We know now that the Palin phenomenon is for real.  We can tell because our lefty friends have come up with a new pejorative: "Caribou Barbie."  It joins "neoconservative," invented in the 1960s to describe New York Jewish intellectuals who had been mugged by reality, and "neo-con," invented in the 2000s to account for the sons of the neoconservatives of the 1960s, men who believed in reality even before they were mugged. And who can forget Dorothy Parker on Calvin Coolidge: "weaned on a pickle," or Clark Clifford's "amiable dunce" who won the Cold War.

There is no escaping the truth.  No real conservative can hope to succeed in national politics without first earning a sneering pejorative from the Progressive Order of Angry Lefties.  Gov. Palin must be the real thing.

Many conservatives were angry, in the last week, as our liberal friends descended upon Gov. Sarah Palin with a ferocity that was startling even to William Kristol.  But this was not bad.  This was good. 

Rush Limbaugh is always saying that liberals cannot admit to the American people who they really are.   They have to dissemble in order to get elected.  That's why Sen. Barack Obama (D-IL) is going around talking about his "faith," trying to talk evangelical lingo to the God and guns set.

But last week, after the Palin breakout and the ensuing disorder in the front lines of the culture war, many liberal formations were running around leaderless, and they didn't have their talking points from brigade HQ at The New York Times and National Public Radio yet.

Without the proper talking points they told us rather more about themselves than they should have. They let us see who they really are.

And they showed Americans how liberals really are different from conservative and heartland Americans.

The difference has nothing to do with bad-tempered pejoratives.  Oh no.  We conservatives understand that.  We understand that the difference is deeply philosophical.

Here's what Canadian philosopher Charles Taylor says in The Sources of the Self.  The "me" of the authentic modern self, he writes, is not a feeling or an instinct, it is:

what reason produces, and what reason demands is that one live by principles.

Reason and rational principles must be the guiding lights of life. But ever since this notion was advanced by chaps like Kant at the end of the eighteenth century, conservatives have said: Whoa, dobbin.

Conservative have insisted on aspiring to a balance of principle, of conscious rational principles balanced by the unconscious wisdom of tradition. 

But in the progressive understanding, developed by Hegel and Marx, the "aspiration is ultimately to a total liberation."  Here there is no balance but a drive for complete liberation from the superstitions and the obligations of the past.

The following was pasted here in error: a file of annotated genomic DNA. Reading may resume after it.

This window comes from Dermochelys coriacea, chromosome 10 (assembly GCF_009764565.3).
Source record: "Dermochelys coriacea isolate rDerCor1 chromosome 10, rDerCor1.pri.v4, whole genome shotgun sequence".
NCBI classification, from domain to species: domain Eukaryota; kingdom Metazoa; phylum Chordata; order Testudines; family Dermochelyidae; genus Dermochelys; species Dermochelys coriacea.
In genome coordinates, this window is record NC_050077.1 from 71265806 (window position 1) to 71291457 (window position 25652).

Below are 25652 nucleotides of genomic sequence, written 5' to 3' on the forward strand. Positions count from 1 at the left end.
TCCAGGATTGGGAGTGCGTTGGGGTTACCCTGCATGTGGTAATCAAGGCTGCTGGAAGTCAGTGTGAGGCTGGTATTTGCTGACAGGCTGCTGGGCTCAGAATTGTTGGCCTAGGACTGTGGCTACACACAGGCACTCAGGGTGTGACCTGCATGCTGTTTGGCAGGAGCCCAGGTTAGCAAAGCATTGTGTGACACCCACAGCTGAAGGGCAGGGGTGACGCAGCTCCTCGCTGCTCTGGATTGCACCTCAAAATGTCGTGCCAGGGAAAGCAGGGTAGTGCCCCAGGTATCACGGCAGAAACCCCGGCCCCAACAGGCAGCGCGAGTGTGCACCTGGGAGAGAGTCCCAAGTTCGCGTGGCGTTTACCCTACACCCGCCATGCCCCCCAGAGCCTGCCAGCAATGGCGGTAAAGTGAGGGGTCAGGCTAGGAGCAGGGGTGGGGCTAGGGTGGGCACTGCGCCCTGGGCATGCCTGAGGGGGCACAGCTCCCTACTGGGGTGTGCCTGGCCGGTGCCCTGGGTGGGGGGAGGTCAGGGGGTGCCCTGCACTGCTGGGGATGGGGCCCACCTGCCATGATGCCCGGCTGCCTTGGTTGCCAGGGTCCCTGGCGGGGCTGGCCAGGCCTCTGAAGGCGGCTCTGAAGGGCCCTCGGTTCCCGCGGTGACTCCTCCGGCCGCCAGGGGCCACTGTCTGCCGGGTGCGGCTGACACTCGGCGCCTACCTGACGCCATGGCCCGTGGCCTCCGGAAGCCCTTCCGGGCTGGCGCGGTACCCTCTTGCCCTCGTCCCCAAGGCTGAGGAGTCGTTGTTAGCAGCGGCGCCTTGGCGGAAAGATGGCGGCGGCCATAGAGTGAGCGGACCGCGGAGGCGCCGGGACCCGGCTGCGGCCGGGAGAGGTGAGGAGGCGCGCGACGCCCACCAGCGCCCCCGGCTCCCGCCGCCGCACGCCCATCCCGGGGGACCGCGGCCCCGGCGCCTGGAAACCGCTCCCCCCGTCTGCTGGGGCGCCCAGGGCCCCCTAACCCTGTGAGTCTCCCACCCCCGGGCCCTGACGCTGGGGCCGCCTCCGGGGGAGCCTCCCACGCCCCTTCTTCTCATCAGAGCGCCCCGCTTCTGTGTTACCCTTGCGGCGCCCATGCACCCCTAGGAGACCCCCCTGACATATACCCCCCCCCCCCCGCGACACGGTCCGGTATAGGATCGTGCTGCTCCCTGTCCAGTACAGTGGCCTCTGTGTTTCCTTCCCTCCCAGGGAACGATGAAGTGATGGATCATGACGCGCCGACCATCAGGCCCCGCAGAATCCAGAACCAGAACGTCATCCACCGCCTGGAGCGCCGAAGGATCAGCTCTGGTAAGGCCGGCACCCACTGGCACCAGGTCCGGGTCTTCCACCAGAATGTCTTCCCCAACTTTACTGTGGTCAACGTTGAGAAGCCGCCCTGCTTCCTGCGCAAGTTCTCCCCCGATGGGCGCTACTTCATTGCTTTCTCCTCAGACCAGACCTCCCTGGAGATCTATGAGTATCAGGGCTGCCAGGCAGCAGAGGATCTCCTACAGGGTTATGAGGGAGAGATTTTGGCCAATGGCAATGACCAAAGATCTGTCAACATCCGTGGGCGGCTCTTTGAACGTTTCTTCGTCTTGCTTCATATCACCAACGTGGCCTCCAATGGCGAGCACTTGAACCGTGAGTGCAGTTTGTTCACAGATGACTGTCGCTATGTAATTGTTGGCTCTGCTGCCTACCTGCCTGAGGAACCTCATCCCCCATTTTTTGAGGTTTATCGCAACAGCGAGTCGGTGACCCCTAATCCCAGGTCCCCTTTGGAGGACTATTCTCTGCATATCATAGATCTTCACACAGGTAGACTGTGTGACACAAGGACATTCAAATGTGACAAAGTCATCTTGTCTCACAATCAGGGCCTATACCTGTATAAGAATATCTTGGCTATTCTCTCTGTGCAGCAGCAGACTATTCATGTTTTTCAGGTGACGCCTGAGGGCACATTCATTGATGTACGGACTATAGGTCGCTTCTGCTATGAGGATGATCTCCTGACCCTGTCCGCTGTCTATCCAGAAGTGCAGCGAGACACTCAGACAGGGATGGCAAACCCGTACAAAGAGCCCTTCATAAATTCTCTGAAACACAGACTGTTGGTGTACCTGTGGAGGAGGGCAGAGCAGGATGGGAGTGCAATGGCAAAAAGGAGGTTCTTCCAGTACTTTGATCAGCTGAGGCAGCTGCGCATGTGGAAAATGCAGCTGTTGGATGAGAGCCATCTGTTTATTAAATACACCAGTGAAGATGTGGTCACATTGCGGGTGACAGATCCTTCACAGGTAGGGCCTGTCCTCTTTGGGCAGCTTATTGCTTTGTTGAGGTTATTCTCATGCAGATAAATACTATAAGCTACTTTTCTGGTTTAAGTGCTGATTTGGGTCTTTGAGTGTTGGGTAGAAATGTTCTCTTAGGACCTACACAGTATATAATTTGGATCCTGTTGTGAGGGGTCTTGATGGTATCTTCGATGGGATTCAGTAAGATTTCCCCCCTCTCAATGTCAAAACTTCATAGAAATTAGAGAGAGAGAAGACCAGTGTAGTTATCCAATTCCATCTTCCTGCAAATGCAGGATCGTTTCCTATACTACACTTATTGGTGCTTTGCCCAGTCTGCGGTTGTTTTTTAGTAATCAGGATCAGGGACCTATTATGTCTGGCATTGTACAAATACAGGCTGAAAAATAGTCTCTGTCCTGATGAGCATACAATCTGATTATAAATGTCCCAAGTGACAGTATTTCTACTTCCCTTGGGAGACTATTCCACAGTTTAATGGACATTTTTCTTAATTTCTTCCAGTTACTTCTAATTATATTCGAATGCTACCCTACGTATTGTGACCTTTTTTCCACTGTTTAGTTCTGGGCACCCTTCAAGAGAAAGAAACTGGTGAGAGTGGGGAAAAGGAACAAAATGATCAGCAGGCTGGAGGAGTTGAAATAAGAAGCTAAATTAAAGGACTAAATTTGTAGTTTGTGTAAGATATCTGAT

In politics and economics total liberation gets you from capitalism to the liberation in socialism. In personal liberation it gets you to French existentialism, Jean-Paul Sartre and his partner Simone de Beauvoir. For them the liberation of the individual creative self in creative expression is everything  From them comes the idea of women's liberation in The Second Sex, where woman is the "victim of the species" unless she is liberated from unending drudgery by a career of creative expression. 

You can see why abortion slithers into place as the central sacrament in this faith.  You cannot attempt a life of creative expression if you cannot experiment with all aspects of human experience, including sex.  But then you cannot live out your life of individual creative exploration if you have  also to live out the sexual consequences of your expressive life.  Nobody would want a young person to be "punished with a baby," or disqualified from creative self-expression by a minor youthful indiscretion.  You soon get, in fact, to the modern extended adolescence where nobody expects a teenaged liberal, or college liberal, or twenty-something liberal to suffer the consequences of their expressive behavior.

The life of Gov. Palin and her family are an intolerable witness against this liberation world-view, inconvenient facts that cannot be allowed to falsify its liberating truth, and that is why our liberal friends are beside themselves.

And so the culture wars are rejoined, and the American people are called to make their choice: The Mom or The One.

"Bloom where you are planted."  That's what Rebecca Hagelin's mother told her.  And that is what Gov. Sarah Palin did.

What makes her absolutely appealing to ordinary citizens across the country - both young and old - is that she didn't go looking for greatness somewhere "out there"

She found it right where she was planted.

Want to influence your child's education?  Get involved at the local school.  Fed up with the "good old boys" at city hall?  Run for election.  Get pregnant when you are 17?  Well, I guess you are growing up faster than you thought.

Does that make sense to you?  Then you must be a conservative.  You must believe in responsible liberty rather than self-expressive liberation.

Still, a conservative can chuckle at the thought of "Caribou Barbie."  Do you think that Mattel could get a limited edition with rifle, specs, and chignon out by November 4?

Christopher Chantrill is a frequent contributor to American Thinker. See his roadtothemiddleclass.com and usgovernmentspending.comHis Road to the Middle Class is forthcoming.